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Researchers call for reducing methane from food production      

SAN FRANCISCO, (Xinhua) -- An international group of researchers has suggested breeding rice to require less flooding, altering feed for livestock to lessen intestinal processes that create methane, promoting less meat-intensive diets and deploying more farm bio-digesters as possible solutions for reducing methane from food production.

In parallel papers, published Monday in the journals Earth System Science Data and Environmental Research Letters, the researchers report that emissions of methane have jumped dramatically in recent years and are approaching an internationally recognized worst-case scenario for greenhouse gas emissions, namely temperatures rise as much as six degrees Fahrenheit, or four degrees Celsius, thus speeding sea level rise and more extreme weather.

While most climate change mitigation efforts have focused on carbon dioxide, methane’s warming potential is about 28 times greater on a 100-year horizon, and its lifespan in the atmosphere is much shorter. In other words, it can do major damage, but getting it under control could tip the climate change equation relatively rapidly.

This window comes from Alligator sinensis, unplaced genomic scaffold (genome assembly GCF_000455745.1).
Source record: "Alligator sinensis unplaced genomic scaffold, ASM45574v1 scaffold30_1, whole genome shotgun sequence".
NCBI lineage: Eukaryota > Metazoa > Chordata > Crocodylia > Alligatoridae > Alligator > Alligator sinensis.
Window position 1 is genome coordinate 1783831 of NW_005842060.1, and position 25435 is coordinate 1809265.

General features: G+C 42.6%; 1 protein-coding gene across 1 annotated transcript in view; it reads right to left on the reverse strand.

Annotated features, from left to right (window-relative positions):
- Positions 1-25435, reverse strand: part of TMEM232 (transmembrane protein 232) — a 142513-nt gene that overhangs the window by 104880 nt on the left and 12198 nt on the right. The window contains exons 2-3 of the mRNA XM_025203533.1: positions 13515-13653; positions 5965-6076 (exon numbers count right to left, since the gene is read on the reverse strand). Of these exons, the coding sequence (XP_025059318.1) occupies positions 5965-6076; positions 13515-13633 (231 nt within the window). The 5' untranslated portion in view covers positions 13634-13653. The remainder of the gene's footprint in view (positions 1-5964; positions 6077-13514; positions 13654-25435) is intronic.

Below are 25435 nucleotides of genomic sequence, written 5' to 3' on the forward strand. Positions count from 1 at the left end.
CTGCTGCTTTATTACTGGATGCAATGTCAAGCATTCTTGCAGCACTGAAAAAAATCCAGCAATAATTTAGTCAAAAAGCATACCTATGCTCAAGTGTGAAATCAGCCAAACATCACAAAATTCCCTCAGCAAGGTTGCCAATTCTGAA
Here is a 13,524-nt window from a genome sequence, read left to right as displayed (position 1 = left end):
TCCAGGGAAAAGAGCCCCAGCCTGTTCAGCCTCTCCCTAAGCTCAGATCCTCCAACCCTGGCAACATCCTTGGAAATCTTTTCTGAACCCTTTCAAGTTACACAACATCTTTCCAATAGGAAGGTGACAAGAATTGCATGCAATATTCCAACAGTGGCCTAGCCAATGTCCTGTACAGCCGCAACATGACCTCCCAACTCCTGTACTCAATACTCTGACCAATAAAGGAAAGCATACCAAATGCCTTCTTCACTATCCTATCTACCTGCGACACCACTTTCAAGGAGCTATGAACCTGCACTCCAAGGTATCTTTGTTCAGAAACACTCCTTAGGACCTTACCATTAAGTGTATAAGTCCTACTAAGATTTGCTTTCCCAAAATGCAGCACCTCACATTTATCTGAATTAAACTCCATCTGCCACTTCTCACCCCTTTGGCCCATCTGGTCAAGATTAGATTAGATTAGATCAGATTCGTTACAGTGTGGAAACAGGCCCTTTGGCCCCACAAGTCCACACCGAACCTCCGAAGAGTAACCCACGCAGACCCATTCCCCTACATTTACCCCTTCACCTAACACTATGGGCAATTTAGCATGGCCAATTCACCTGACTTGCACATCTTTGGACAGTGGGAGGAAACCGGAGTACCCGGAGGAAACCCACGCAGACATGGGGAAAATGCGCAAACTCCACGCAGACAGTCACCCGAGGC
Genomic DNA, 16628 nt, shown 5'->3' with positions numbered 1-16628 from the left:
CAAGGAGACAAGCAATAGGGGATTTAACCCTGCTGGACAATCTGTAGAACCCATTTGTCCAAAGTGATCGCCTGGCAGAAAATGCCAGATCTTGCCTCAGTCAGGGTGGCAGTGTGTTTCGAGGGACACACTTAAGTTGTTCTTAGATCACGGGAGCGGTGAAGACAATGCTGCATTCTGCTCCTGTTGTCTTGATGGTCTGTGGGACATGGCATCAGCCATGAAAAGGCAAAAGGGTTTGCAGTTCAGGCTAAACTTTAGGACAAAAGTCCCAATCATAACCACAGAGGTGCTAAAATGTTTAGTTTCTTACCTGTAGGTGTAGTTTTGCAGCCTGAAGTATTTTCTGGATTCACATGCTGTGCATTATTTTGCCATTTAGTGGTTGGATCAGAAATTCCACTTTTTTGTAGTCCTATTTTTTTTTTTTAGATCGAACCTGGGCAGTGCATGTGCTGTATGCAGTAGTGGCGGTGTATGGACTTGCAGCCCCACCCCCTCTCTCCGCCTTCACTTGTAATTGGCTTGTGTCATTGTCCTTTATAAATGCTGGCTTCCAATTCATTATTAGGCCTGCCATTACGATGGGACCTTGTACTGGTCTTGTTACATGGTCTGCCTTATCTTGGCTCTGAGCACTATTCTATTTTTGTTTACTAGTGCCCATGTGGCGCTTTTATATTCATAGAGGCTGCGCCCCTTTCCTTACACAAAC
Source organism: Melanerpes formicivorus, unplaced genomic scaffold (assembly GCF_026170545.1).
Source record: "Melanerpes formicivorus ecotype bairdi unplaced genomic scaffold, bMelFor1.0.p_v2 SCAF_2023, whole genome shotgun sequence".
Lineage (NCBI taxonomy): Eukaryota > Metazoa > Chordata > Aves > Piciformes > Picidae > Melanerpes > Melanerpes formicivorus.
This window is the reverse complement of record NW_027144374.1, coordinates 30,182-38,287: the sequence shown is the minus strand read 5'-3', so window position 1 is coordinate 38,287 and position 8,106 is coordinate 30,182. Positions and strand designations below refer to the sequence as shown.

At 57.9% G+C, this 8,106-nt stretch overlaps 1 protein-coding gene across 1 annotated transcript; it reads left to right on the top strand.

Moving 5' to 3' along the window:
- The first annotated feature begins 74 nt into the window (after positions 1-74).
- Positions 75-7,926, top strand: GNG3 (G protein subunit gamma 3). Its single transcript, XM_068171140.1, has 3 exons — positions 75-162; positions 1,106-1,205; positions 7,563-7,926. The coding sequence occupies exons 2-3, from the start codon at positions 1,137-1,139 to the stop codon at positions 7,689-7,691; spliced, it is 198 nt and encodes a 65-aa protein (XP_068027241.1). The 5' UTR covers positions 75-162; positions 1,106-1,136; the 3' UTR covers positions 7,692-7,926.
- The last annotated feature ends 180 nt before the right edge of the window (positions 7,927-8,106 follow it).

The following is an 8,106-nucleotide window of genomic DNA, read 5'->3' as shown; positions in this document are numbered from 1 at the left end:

“Methane presents the best opportunity to slow climate change quickly,” said Rob Jackson, the papers’ co-author and chair of Stanford University’s Earth System Science Department. “Carbon dioxide has a longer reach, but methane strikes faster.”

Unlike carbon dioxide, the bulk of methane emissions are human-driven. Chief among those, according to the analysis, are agricultural sources such as livestock, which emit methane through bodily functions and manure, and rice fields, which emit methane when flooded.

Natural sources of methane, which account for 40 percent of all methane emissions, are more uncertain than human-driven ones, which are responsible for 60 percent of all methane emissions globally. Examples include methane leaking out of natural faults and seeping on the ocean floor, and the potential for increased emissions as permafrost warms.

Despite an oil and gas production boom in the United States, the study’s authors see rising fossil fuel emissions playing a secondary role compared to agriculture for the global methane increase. There is a lesson to learn, Jackson was quoted as saying by a news release from Stanford. “The fossil fuel industry has received most of the attention in recent years. Agricultural emissions need similar scrutiny.”

Besides efforts proposed to curb emissions from agriculture, the researchers said opportunities in other areas include venting and flaring of methane in coal mines, detecting and removing natural gas leaks from oil and gas drilling operations and covering landfills to capture methane emissions.

“We still need to cut carbon dioxide emissions,” Jackson said, “but cutting methane provides complementary benefits for climate, economies and human health.”



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